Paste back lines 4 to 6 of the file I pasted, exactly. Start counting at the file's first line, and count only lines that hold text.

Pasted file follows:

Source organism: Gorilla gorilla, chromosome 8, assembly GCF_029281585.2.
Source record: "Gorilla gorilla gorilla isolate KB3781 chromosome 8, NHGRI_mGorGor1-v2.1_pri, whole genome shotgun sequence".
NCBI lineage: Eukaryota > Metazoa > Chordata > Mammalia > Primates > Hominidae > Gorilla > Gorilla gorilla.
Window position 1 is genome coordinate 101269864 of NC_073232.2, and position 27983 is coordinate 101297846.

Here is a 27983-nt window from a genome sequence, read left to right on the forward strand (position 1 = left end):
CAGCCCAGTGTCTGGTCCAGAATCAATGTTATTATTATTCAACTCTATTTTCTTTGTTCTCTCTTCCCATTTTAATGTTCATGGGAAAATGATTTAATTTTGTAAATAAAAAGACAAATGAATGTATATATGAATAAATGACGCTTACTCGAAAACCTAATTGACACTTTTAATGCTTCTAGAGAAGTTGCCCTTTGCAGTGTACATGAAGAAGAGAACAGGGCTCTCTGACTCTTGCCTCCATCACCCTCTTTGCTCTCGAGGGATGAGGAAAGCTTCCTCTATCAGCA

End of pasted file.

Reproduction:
Window position 1 is genome coordinate 101269864 of NC_073232.2, and position 27983 is coordinate 101297846.

Here is a 27983-nt window from a genome sequence, read left to right on the forward strand (position 1 = left end):
CAGCCCAGTGTCTGGTCCAGAATCAATGTTATTATTATTCAACTCTATTTTCTTTGTTCTCTCTTCCCATTTTAATGTTCATGGGAAAATGATTTAATTTTGTAAATAAAAAGACAAATGAATGTATATATGAATAAATGACGCTTACTCGAAAACCTAATTGACACTTTTAATGCTTCTAGAGAAGTTGCCCTTTGCAGTGTACATGAAGAAGAGAACAGGGCTCTCTGACTCTTGCCTCCATCACCCTCTTTGCTCTCGAGGGATGAGGAAAGCTTCCTCTATCAGCA